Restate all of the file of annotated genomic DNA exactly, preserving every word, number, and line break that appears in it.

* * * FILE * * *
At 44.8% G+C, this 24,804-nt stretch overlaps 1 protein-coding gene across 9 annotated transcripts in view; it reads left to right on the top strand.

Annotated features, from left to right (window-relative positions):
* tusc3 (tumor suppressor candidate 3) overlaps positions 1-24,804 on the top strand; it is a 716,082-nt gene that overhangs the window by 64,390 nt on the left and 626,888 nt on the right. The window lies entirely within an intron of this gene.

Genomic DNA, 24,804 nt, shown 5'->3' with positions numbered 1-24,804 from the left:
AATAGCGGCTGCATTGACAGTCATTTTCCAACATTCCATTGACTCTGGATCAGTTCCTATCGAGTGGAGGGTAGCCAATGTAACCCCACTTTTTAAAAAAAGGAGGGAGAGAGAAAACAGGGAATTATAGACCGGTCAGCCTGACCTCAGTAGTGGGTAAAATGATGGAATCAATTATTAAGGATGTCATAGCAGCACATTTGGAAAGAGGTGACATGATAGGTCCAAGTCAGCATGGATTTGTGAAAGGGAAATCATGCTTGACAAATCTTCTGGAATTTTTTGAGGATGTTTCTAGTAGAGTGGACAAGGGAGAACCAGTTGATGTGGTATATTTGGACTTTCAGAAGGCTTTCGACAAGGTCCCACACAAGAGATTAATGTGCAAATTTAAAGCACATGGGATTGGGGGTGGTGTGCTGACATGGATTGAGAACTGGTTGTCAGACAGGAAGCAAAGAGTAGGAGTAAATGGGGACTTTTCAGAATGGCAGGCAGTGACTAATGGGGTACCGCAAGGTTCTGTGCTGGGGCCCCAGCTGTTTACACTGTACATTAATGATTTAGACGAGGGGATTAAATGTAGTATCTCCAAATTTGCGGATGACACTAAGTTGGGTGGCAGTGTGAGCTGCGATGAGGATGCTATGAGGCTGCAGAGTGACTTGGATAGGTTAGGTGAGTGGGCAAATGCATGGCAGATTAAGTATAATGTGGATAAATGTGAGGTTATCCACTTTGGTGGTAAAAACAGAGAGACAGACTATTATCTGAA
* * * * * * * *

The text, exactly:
At 44.8% G+C, this 24,804-nt stretch overlaps 1 protein-coding gene across 9 annotated transcripts in view; it reads left to right on the top strand.

Annotated features, from left to right (window-relative positions):
* tusc3 (tumor suppressor candidate 3) overlaps positions 1-24,804 on the top strand; it is a 716,082-nt gene that overhangs the window by 64,390 nt on the left and 626,888 nt on the right. The window lies entirely within an intron of this gene.

Genomic DNA, 24,804 nt, shown 5'->3' with positions numbered 1-24,804 from the left:
AATAGCGGCTGCATTGACAGTCATTTTCCAACATTCCATTGACTCTGGATCAGTTCCTATCGAGTGGAGGGTAGCCAATGTAACCCCACTTTTTAAAAAAAGGAGGGAGAGAGAAAACAGGGAATTATAGACCGGTCAGCCTGACCTCAGTAGTGGGTAAAATGATGGAATCAATTATTAAGGATGTCATAGCAGCACATTTGGAAAGAGGTGACATGATAGGTCCAAGTCAGCATGGATTTGTGAAAGGGAAATCATGCTTGACAAATCTTCTGGAATTTTTTGAGGATGTTTCTAGTAGAGTGGACAAGGGAGAACCAGTTGATGTGGTATATTTGGACTTTCAGAAGGCTTTCGACAAGGTCCCACACAAGAGATTAATGTGCAAATTTAAAGCACATGGGATTGGGGGTGGTGTGCTGACATGGATTGAGAACTGGTTGTCAGACAGGAAGCAAAGAGTAGGAGTAAATGGGGACTTTTCAGAATGGCAGGCAGTGACTAATGGGGTACCGCAAGGTTCTGTGCTGGGGCCCCAGCTGTTTACACTGTACATTAATGATTTAGACGAGGGGATTAAATGTAGTATCTCCAAATTTGCGGATGACACTAAGTTGGGTGGCAGTGTGAGCTGCGATGAGGATGCTATGAGGCTGCAGAGTGACTTGGATAGGTTAGGTGAGTGGGCAAATGCATGGCAGATTAAGTATAATGTGGATAAATGTGAGGTTATCCACTTTGGTGGTAAAAACAGAGAGACAGACTATTATCTGAA